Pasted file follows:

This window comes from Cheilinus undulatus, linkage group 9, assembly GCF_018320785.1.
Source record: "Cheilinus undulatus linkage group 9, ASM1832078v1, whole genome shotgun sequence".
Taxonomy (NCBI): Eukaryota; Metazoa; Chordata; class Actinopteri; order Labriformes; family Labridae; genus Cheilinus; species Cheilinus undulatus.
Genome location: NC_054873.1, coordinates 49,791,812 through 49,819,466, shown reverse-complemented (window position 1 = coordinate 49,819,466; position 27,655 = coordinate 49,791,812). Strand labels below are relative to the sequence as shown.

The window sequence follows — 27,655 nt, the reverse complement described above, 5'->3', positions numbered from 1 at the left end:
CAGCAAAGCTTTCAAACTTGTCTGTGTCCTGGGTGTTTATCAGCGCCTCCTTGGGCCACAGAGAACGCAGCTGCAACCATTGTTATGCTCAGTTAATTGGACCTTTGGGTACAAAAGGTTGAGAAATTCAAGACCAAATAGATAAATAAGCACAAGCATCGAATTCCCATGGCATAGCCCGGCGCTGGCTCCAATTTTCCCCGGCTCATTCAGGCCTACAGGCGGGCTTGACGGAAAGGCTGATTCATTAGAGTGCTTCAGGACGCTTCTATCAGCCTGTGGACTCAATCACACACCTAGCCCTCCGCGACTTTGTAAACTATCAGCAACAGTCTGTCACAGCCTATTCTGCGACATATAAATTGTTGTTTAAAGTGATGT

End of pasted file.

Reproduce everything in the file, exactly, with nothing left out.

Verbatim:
This window comes from Cheilinus undulatus, linkage group 9, assembly GCF_018320785.1.
Source record: "Cheilinus undulatus linkage group 9, ASM1832078v1, whole genome shotgun sequence".
Taxonomy (NCBI): Eukaryota; Metazoa; Chordata; class Actinopteri; order Labriformes; family Labridae; genus Cheilinus; species Cheilinus undulatus.
Genome location: NC_054873.1, coordinates 49,791,812 through 49,819,466, shown reverse-complemented (window position 1 = coordinate 49,819,466; position 27,655 = coordinate 49,791,812). Strand labels below are relative to the sequence as shown.

The window sequence follows — 27,655 nt, the reverse complement described above, 5'->3', positions numbered from 1 at the left end:
CAGCAAAGCTTTCAAACTTGTCTGTGTCCTGGGTGTTTATCAGCGCCTCCTTGGGCCACAGAGAACGCAGCTGCAACCATTGTTATGCTCAGTTAATTGGACCTTTGGGTACAAAAGGTTGAGAAATTCAAGACCAAATAGATAAATAAGCACAAGCATCGAATTCCCATGGCATAGCCCGGCGCTGGCTCCAATTTTCCCCGGCTCATTCAGGCCTACAGGCGGGCTTGACGGAAAGGCTGATTCATTAGAGTGCTTCAGGACGCTTCTATCAGCCTGTGGACTCAATCACACACCTAGCCCTCCGCGACTTTGTAAACTATCAGCAACAGTCTGTCACAGCCTATTCTGCGACATATAAATTGTTGTTTAAAGTGATGT